Volume 74, Number 26 | October 27 - November 03 , 2004

Two years later, Leibovitz repairs slow developing

Villager photo by Jennifer Bodrow

Three buildings, all now owned by Annie Leibovitz, on Greenwich St., the rightmost two of which were seriously damaged by her construction workers two years ago.

By Nancy Reardon

Repair work has started in three landmarked buildings in the West Village that have been the focus of protests and lobbying efforts by neighbors and the Greenwich Village Society for Historic Preservation for two years.

“We are glad repair work seems to be going now,” said Andrew Berman, executive director of G.V.S.H.P. “This was a case of great concern to us where we felt there was a great deal of negligence that set a very poor example.”

Illegal construction work inside 755-575 Greenwich St. in October 2002 caused a common interior wall with the adjoining 311 W. 11th St. to sink several inches, making the buildings unsafe. The owner of the Greenwich St. buildings, celebrity photographer Annie Leibovitz, settled a $15 million lawsuit in June 2003 with the owner of the damaged neighboring building, which she purchased as part of the settlement agreement.

Leibovitz’s attorney told The Villager last year that no work could be done while the lawsuit was pending, and the settlement did not become final until last September.

Interior structural repairs have been completed and work is about to start on the buildings’ facades, said spokeswoman Diane Jackier of the Landmarks Preservation Commission, which she said has been working closely with Leibovitz’s architects.

The work completed so far has focused on the buildings’ foundations, but Berman said the exteriors are his chief concern. G.V.S.H.P., like other preservation societies, works to protect the external integrity of historic buildings in the city, generally not the interior space.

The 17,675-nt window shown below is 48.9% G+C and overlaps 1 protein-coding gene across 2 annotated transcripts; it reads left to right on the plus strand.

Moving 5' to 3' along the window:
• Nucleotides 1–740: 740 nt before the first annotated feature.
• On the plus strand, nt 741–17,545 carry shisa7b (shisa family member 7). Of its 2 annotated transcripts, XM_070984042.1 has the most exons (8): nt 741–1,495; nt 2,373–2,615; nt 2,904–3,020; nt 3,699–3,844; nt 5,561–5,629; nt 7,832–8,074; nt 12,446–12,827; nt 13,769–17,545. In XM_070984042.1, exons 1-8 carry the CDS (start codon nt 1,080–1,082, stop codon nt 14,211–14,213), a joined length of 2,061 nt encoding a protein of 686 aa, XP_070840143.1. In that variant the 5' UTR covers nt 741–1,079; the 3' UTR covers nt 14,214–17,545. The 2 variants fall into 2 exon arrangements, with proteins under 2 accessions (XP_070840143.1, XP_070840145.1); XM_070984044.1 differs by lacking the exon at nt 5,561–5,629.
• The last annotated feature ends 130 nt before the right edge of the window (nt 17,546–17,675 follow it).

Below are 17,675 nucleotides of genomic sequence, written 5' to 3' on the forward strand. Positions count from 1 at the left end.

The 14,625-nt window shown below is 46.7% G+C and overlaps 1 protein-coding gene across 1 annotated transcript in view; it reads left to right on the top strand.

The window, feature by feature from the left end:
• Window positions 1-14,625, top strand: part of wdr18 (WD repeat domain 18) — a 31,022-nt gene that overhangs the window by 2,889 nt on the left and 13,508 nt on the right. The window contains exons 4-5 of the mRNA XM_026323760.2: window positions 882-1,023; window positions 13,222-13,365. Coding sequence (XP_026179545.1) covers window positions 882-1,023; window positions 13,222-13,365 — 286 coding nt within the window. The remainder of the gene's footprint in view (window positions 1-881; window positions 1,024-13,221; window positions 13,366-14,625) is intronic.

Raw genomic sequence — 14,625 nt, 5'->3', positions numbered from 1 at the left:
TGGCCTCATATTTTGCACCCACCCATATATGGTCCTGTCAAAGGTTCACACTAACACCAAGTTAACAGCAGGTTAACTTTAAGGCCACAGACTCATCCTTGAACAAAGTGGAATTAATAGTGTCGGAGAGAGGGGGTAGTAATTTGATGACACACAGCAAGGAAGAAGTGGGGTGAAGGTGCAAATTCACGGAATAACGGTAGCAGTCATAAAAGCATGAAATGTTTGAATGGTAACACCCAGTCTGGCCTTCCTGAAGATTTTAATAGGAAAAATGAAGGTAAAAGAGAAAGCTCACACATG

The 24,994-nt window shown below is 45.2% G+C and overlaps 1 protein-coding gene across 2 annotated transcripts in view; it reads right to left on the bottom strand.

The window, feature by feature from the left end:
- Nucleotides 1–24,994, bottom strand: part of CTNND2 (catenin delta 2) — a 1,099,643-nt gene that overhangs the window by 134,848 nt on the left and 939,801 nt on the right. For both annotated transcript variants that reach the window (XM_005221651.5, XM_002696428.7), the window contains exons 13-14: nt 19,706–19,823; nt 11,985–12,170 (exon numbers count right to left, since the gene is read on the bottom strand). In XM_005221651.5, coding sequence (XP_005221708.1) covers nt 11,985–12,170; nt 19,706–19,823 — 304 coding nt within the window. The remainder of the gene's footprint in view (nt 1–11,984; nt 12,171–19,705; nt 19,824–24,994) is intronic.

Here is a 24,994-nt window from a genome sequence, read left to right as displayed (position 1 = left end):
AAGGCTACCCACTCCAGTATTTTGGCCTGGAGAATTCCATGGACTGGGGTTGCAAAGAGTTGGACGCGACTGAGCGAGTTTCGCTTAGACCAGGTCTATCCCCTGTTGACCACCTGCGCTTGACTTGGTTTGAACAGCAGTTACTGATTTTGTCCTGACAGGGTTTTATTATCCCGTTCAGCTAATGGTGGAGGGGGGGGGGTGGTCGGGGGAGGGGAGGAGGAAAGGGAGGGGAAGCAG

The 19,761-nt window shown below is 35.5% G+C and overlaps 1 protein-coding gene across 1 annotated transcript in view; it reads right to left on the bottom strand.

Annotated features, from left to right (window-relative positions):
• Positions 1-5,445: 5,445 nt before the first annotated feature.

After the wall sunk two years ago, cracks appeared in the buildings’ facades and several bricks fell off. These have not been repaired yet, and Berman said he fears their condition worsened that first winter when the buildings were left open to the elements.

“Our greatest concern is to ensure that the repairs are done as quickly as possible and that as much of the historic material is maintained and repaired,” said Berman. He wants to make sure that the original appearance is restored without the use of mimicking structures.

Jackier said that the facades will be restored using original bricks. “The building itself will be the source for materials,” she said. Jackson could not provide a timetable for the repair work.

While repairs have started, neighbors seem most irritated by the work’s slow pace, as well as other negative effects.

Aldo Radoczy, who lives next door at 759 Greenwich St,, said he redid his entire home in the two years since the accident at Leibovitz’s buildings. “At the rate they’re going now, they’ll be doing this for another two years,” he said.

Part of the scaffolding on Leibovitz’s building leans against Radoczy’s property, but he said his biggest complaints are the homeless people who find shelter under the scaffolding and the trash that collects there.

Laura Stein, who lives around the corner at 90 Bank St., walks her dog by the buildings every day. “It was such a charming spot before,” she said, “but now there’s garbage and human excrement there.”

The three Greek-revival buildings were built in 1837 by a butcher named Henry Pray, who lived in one of them until 1851. Some changes were made later in that century to the cornices and doorway lintels — or decorative beams — and these structures are still present today.

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